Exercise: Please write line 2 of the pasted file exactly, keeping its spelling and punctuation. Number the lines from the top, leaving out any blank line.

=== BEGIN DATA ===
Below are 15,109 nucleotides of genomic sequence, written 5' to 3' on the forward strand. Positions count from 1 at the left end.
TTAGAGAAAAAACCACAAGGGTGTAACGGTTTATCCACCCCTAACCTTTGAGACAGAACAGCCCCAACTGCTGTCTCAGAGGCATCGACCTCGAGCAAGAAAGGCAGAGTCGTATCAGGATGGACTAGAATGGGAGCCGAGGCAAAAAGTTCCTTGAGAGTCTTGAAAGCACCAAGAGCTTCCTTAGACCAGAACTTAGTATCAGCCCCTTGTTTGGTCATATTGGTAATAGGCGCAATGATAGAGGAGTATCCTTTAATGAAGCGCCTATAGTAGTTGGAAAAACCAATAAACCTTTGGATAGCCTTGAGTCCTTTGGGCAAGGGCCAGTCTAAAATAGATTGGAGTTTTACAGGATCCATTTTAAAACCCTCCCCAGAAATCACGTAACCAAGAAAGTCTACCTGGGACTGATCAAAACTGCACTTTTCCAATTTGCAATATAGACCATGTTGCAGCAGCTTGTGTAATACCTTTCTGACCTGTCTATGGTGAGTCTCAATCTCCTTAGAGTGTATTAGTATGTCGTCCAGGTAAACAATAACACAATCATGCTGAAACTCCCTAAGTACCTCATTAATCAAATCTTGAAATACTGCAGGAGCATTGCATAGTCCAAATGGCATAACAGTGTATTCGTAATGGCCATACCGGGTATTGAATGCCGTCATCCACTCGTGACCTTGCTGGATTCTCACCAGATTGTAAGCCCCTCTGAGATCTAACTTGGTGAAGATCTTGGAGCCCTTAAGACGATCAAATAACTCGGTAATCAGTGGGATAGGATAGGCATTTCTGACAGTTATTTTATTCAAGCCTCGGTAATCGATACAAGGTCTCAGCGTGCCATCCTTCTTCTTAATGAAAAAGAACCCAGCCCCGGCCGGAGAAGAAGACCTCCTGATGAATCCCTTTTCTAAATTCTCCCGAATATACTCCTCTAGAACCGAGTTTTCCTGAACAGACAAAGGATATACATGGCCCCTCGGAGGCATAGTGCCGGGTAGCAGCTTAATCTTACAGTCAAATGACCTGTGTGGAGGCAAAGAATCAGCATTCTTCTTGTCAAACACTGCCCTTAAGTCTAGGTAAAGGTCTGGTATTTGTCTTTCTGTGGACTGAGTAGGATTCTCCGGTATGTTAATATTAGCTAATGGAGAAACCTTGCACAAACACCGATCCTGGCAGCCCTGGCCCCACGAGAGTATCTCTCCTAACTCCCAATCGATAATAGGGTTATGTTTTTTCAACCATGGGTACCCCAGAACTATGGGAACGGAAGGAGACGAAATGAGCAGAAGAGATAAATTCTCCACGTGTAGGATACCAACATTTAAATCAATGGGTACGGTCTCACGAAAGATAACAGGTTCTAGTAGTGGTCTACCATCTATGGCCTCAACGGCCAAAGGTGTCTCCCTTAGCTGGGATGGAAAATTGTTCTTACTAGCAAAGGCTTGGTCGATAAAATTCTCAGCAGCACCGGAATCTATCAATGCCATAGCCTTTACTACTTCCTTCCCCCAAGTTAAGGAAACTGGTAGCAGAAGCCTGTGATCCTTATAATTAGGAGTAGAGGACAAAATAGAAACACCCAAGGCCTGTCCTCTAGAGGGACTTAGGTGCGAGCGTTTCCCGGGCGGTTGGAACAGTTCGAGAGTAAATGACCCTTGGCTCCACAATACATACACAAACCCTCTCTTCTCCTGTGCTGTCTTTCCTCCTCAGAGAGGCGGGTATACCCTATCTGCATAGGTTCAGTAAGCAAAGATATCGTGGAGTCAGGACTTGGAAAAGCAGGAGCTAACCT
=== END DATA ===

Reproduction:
TTAGAGAAAAAACCACAAGGGTGTAACGGTTTATCCACCCCTAACCTTTGAGACAGAACAGCCCCAACTGCTGTCTCAGAGGCATCGACCTCGAGCAAGAAAGGCAGAGTCGTATCAGGATGGACTAGAATGGGAGCCGAGGCAAAAAGTTCCTTGAGAGTCTTGAAAGCACCAAGAGCTTCCTTAGACCAGAACTTAGTATCAGCCCCTTGTTTGGTCATATTGGTAATAGGCGCAATGATAGAGGAGTATCCTTTAATGAAGCGCCTATAGTAGTTGGAAAAACCAATAAACCTTTGGATAGCCTTGAGTCCTTTGGGCAAGGGCCAGTCTAAAATAGATTGGAGTTTTACAGGATCCATTTTAAAACCCTCCCCAGAAATCACGTAACCAAGAAAGTCTACCTGGGACTGATCAAAACTGCACTTTTCCAATTTGCAATATAGACCATGTTGCAGCAGCTTGTGTAATACCTTTCTGACCTGTCTATGGTGAGTCTCAATCTCCTTAGAGTGTATTAGTATGTCGTCCAGGTAAACAATAACACAATCATGCTGAAACTCCCTAAGTACCTCATTAATCAAATCTTGAAATACTGCAGGAGCATTGCATAGTCCAAATGGCATAACAGTGTATTCGTAATGGCCATACCGGGTATTGAATGCCGTCATCCACTCGTGACCTTGCTGGATTCTCACCAGATTGTAAGCCCCTCTGAGATCTAACTTGGTGAAGATCTTGGAGCCCTTAAGACGATCAAATAACTCGGTAATCAGTGGGATAGGATAGGCATTTCTGACAGTTATTTTATTCAAGCCTCGGTAATCGATACAAGGTCTCAGCGTGCCATCCTTCTTCTTAATGAAAAAGAACCCAGCCCCGGCCGGAGAAGAAGACCTCCTGATGAATCCCTTTTCTAAATTCTCCCGAATATACTCCTCTAGAACCGAGTTTTCCTGAACAGACAAAGGATATACATGGCCCCTCGGAGGCATAGTGCCGGGTAGCAGCTTAATCTTACAGTCAAATGACCTGTGTGGAGGCAAAGAATCAGCATTCTTCTTGTCAAACACTGCCCTTAAGTCTAGGTAAAGGTCTGGTATTTGTCTTTCTGTGGACTGAGTAGGATTCTCCGGTATGTTAATATTAGCTAATGGAGAAACCTTGCACAAACACCGATCCTGGCAGCCCTGGCCCCACGAGAGTATCTCTCCTAACTCCCAATCGATAATAGGGTTATGTTTTTTCAACCATGGGTACCCCAGAACTATGGGAACGGAAGGAGACGAAATGAGCAGAAGAGATAAATTCTCCACGTGTAGGATACCAACATTTAAATCAATGGGTACGGTCTCACGAAAGATAACAGGTTCTAGTAGTGGTCTACCATCTATGGCCTCAACGGCCAAAGGTGTCTCCCTTAGCTGGGATGGAAAATTGTTCTTACTAGCAAAGGCTTGGTCGATAAAATTCTCAGCAGCACCGGAATCTATCAATGCCATAGCCTTTACTACTTCCTTCCCCCAAGTTAAGGAAACTGGTAGCAGAAGCCTGTGATCCTTATAATTAGGAGTAGAGGACAAAATAGAAACACCCAAGGCCTGTCCTCTAGAGGGACTTAGGTGCGAGCGTTTCCCGGGCGGTTGGAACAGTTCGAGAGTAAATGACCCTTGGCTCCACAATACATACACAAACCCTCTCTTCTCCTGTGCTGTCTTTCCTCCTCAGAGAGGCGGGTATACCCTATCTGCATAGGTTCAGTAAGCAAAGATATCGTGGAGTCAGGACTTGGAAAAGCAGGAGCTAACCT